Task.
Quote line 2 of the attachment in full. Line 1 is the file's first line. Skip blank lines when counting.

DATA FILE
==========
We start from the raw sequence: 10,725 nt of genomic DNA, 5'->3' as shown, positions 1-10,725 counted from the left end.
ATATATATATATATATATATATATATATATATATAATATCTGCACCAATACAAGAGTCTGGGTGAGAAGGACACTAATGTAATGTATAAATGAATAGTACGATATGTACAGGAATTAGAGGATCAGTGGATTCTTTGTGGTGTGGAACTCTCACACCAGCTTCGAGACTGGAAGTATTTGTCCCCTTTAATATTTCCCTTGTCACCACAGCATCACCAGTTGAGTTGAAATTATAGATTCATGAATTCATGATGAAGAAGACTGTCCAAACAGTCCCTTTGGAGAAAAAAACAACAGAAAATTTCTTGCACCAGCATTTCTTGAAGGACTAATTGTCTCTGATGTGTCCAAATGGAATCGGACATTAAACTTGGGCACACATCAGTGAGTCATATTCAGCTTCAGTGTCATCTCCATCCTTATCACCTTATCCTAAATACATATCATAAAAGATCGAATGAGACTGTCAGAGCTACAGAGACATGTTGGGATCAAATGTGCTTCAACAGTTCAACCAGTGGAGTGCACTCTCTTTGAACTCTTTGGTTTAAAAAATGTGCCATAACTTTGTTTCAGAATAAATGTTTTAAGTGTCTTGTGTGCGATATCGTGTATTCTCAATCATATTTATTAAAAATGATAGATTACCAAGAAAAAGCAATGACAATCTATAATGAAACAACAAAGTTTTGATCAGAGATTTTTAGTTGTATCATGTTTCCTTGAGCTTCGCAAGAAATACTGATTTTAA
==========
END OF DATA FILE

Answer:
ATATATATATATATATATATATATATATATATATAATATCTGCACCAATACAAGAGTCTGGGTGAGAAGGACACTAATGTAATGTATAAATGAATAGTACGATATGTACAGGAATTAGAGGATCAGTGGATTCTTTGTGGTGTGGAACTCTCACACCAGCTTCGAGACTGGAAGTATTTGTCCCCTTTAATATTTCCCTTGTCACCACAGCATCACCAGTTGAGTTGAAATTATAGATTCATGAATTCATGATGAAGAAGACTGTCCAAACAGTCCCTTTGGAGAAAAAAACAACAGAAAATTTCTTGCACCAGCATTTCTTGAAGGACTAATTGTCTCTGATGTGTCCAAATGGAATCGGACATTAAACTTGGGCACACATCAGTGAGTCATATTCAGCTTCAGTGTCATCTCCATCCTTATCACCTTATCCTAAATACATATCATAAAAGATCGAATGAGACTGTCAGAGCTACAGAGACATGTTGGGATCAAATGTGCTTCAACAGTTCAACCAGTGGAGTGCACTCTCTTTGAACTCTTTGGTTTAAAAAATGTGCCATAACTTTGTTTCAGAATAAATGTTTTAAGTGTCTTGTGTGCGATATCGTGTATTCTCAATCATATTTATTAAAAATGATAGATTACCAAGAAAAAGCAATGACAATCTATAATGAAACAACAAAGTTTTGATCAGAGATTTTTAGTTGTATCATGTTTCCTTGAGCTTCGCAAGAAATACTGATTTTAA